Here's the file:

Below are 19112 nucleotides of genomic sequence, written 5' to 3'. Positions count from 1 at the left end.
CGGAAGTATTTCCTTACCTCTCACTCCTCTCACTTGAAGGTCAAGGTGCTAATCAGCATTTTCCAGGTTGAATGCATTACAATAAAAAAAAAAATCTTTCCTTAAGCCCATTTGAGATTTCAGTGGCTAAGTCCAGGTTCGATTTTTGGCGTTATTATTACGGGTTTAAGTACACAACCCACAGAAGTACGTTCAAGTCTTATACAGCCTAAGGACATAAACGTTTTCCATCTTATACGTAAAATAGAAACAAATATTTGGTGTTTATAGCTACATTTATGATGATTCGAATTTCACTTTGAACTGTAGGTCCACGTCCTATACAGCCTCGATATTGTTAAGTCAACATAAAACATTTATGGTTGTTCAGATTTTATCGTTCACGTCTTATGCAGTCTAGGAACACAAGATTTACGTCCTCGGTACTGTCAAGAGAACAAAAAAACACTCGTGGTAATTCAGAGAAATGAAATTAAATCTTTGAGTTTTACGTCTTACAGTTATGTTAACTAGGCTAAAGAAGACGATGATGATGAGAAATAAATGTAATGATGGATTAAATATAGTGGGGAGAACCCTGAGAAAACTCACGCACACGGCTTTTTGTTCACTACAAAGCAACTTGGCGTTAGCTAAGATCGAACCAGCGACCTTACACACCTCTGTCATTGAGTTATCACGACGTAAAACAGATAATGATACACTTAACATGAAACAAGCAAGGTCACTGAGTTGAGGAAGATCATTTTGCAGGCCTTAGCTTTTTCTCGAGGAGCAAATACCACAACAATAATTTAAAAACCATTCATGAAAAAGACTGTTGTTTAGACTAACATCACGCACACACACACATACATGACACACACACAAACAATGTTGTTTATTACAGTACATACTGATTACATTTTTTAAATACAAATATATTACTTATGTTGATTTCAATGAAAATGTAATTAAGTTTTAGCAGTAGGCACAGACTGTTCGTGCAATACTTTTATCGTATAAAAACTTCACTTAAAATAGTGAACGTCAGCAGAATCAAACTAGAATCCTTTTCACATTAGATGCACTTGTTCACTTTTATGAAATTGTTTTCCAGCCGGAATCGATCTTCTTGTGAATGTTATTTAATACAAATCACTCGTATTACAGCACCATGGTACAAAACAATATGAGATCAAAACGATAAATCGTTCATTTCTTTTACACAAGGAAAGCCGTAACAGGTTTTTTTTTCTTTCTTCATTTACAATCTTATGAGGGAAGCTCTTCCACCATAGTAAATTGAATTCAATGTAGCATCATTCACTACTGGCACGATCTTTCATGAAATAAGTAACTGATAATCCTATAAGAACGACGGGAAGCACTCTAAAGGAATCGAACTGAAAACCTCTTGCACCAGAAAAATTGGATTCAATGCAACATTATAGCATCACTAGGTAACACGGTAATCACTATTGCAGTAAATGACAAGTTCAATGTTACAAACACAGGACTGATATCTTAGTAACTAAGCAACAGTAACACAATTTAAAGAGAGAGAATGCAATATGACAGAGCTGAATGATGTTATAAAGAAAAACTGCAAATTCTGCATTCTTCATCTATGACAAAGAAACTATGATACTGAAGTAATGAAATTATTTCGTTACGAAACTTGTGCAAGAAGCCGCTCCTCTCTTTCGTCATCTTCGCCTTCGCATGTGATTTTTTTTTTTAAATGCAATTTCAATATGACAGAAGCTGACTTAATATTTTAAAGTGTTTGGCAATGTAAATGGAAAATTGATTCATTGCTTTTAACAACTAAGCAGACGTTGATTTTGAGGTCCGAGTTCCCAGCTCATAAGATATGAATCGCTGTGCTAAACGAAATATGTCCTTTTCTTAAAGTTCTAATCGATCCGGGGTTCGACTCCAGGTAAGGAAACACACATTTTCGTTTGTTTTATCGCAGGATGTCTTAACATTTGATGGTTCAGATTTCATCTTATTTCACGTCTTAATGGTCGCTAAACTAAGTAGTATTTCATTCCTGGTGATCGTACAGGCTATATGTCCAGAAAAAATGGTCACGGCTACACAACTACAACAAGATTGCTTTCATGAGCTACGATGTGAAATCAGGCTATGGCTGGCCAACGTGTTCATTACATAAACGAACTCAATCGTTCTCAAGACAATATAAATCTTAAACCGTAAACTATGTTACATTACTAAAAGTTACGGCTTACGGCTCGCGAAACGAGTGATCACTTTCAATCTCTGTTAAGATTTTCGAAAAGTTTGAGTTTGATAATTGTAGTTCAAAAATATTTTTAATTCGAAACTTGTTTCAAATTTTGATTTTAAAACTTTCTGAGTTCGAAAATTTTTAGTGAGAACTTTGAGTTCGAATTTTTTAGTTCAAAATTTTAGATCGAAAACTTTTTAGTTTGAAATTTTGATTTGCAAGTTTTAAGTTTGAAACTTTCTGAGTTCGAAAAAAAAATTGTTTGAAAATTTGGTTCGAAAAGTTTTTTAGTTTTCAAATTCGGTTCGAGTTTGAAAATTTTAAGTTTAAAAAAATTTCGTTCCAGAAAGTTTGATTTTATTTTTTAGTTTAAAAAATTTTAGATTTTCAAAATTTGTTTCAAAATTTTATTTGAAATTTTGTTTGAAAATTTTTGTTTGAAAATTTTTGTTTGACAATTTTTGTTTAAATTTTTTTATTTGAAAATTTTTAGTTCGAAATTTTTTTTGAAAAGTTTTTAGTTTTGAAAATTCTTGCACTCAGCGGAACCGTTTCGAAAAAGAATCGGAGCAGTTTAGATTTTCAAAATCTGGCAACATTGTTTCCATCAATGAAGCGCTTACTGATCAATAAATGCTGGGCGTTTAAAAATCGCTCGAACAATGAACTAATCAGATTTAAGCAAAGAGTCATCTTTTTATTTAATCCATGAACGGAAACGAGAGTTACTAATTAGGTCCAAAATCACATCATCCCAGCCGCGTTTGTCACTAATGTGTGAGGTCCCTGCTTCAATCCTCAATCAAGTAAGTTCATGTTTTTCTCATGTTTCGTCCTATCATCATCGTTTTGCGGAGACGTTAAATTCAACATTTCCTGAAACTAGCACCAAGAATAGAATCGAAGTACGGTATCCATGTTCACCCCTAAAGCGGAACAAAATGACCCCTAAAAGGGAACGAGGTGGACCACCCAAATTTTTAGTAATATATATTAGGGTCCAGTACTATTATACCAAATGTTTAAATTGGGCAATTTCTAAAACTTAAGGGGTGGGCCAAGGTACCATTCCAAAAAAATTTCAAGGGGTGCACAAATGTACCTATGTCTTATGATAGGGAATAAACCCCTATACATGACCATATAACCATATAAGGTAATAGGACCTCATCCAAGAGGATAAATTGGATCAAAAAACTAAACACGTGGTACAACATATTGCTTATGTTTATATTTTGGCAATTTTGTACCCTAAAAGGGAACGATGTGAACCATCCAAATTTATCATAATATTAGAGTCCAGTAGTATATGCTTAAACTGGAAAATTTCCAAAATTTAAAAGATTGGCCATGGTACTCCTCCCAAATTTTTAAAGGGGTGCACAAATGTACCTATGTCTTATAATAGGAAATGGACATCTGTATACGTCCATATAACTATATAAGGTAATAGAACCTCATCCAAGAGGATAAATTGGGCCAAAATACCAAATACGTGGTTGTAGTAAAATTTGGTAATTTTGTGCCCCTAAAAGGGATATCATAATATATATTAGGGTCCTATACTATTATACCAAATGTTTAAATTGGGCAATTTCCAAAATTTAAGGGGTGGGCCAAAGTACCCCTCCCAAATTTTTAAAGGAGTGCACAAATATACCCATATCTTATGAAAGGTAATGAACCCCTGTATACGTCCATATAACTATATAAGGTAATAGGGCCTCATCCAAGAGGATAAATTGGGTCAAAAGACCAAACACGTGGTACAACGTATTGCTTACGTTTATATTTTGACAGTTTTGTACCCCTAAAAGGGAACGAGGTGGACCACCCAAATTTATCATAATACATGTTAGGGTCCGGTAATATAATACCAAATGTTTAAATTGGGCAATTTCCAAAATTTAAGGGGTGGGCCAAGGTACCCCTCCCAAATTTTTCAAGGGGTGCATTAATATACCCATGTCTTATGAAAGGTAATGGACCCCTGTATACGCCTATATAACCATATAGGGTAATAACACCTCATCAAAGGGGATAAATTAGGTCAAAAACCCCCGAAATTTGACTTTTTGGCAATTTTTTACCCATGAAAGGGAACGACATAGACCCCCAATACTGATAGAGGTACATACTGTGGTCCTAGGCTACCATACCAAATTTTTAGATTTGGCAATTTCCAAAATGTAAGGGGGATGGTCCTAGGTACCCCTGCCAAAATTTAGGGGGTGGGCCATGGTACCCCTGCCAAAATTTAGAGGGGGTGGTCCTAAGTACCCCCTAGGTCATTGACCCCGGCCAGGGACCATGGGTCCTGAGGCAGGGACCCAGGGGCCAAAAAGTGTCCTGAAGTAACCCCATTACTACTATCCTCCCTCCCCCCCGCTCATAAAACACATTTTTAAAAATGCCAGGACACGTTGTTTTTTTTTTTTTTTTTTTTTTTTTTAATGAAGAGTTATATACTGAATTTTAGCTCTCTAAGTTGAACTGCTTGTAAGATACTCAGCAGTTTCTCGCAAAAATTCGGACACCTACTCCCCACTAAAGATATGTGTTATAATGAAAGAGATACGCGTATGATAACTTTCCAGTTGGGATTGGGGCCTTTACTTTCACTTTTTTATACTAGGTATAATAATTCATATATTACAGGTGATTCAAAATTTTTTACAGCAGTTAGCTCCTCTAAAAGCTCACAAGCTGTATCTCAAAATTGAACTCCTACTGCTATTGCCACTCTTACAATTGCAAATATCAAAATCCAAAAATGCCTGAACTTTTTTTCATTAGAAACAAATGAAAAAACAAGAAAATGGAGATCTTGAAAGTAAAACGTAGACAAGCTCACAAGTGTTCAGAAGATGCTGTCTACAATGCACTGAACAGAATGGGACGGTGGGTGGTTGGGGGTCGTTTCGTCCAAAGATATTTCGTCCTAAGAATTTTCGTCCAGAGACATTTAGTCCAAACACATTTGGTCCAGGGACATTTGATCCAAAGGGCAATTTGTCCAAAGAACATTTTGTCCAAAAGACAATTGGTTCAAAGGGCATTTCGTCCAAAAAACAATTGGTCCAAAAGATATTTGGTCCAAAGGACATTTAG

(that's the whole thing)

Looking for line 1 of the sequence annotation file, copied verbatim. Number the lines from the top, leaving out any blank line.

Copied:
Below are 19112 nucleotides of genomic sequence, written 5' to 3'. Positions count from 1 at the left end.